It was a great to hear Noori once again and their ‘fast’ talk with a couple of songs which was followed by Dr. Quratulaine Bakhteari and Sarmad Tariq, both of whom I respect highly for the lives they have lived and sacrifices they gave. Even during rehearsal we had given the latter two standing ovation and it came as no surprise that they both received the same but even better response from the visitors of TEDxKarachi. I was also tweeting most of the time from inside the auditorium and Twitter was abuzz with praises for them.
The last talk was Q&A style with Shermeen Obaid Chinoy interviewing Mukhtaran Mai. She had come on the rehearsal day as well but since I left early, I didn’t get the chance to hear her practice and on the main day I still couldn’t hear her as I rushed out for open air. My fever was getting worst and coolness in the auditorium was not helping. TEDxKarachi had also provided medical support with an ambulance standing close to the venue in case of any emergency. I had half a mind to go there and see if they could help me out but for some reason I stayed back and decided to see the event to its end.
When I returned, Mukhtaran Mai was answering her last question after which the event concluded. The volunteers and interns hung back once the visitors left, talking amongst themselves and with the speakers while Shermeen and Awab walked more comfortably, relief clearly evident on their faces. I had pleasant encounters with Awab Alvi previously and was on talking terms with him (on Facebook of course) but the first chance I actually got to speak to him that day was after the conclusion of the event. The whole group got to the stage and said cheese to the photographers, all wavy hands and smiley faces at the splendid conclusion of the event.
By the time all the picture-taking was done, my situation had gotten worse and I had to call my brother to pick me up. There was a dinner planned for all the interns and volunteers but I had to excuse myself as I shook hands with Awab and said good-bye to other team members and rushed out to the car. We went to South City hospital for check up and blood test, discovering that I was suffering from Malaria and my platelets count was about to drop below the normal range.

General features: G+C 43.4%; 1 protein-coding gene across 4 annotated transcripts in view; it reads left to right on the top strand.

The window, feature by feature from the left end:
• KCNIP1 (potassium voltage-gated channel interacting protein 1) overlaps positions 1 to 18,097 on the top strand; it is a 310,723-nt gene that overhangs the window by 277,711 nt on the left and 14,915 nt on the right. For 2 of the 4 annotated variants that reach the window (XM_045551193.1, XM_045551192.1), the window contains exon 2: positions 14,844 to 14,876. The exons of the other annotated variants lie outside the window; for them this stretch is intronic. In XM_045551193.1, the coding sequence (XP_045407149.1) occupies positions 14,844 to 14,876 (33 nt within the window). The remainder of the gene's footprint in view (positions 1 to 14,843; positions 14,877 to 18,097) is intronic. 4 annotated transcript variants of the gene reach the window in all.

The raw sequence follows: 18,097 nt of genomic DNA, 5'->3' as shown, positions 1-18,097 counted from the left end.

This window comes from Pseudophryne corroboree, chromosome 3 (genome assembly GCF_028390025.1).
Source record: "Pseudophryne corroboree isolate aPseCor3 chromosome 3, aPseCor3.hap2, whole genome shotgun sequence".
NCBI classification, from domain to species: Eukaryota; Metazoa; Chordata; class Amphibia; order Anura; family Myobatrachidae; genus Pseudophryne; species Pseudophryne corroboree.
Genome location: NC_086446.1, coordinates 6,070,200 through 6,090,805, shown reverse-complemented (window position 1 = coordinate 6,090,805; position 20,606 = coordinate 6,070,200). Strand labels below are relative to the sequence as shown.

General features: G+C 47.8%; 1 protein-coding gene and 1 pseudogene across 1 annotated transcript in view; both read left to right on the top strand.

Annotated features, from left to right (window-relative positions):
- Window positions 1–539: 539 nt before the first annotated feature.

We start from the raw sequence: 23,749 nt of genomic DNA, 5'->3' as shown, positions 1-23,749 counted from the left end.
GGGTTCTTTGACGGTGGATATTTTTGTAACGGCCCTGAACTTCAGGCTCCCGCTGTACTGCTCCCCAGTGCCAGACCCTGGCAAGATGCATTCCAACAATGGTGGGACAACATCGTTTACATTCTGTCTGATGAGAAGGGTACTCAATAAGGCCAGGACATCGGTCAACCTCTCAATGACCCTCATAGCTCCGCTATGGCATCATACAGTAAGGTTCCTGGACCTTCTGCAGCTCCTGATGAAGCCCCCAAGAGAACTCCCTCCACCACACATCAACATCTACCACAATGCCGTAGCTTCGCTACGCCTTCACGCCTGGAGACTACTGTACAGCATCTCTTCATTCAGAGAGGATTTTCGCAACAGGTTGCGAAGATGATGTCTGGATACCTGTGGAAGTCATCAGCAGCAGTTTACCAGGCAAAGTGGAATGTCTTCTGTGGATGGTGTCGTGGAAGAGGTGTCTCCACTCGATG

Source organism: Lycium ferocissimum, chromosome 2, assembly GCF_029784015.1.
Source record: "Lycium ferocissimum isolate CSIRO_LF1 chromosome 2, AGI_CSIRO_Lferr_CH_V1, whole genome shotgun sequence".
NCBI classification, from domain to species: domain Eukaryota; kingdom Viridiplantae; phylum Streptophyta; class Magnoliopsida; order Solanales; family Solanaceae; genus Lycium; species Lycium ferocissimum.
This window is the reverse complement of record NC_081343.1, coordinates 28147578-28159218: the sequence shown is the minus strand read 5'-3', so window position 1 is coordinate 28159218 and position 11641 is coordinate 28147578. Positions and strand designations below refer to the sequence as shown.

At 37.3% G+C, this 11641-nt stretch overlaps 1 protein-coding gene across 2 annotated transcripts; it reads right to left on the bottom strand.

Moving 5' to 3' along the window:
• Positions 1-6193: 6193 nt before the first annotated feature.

Despite the fact that I did not notify anyone at TEDxKarachi about my health and ended up in bed for few days before I had the strength to properly sit up and use computer to write this blog, I have no regrets and probably would do the same if given the chance because for me the concept of TED is really phenomenal and there is much to learn from the people standing in front of you on stage. The inspiration, the life changing stories and the way people overcome incredible odds with their will power, personality strength, self-sacrifice, ingenuity, creativity and sheer determination that it really feels world is changing and there is hope even in hopeless situations. To be part of such a phenomenon was a great opportunity for me and irrespective of how my body protested otherwise, I had to see it to the end especially as part of its organizing group to know and feel it from inside and what it entails.
For me the theme “Making the Impossible Possible” was highly suitable as we were hosting such an event despite such political and economic turmoil in the country and I was working as hard as any other person despite my condition, in an attempt to make the Impossible, Possible.
And we succeeded. Congratulations once again to the TEDxKarachi team for all the efforts and making the impossible possible.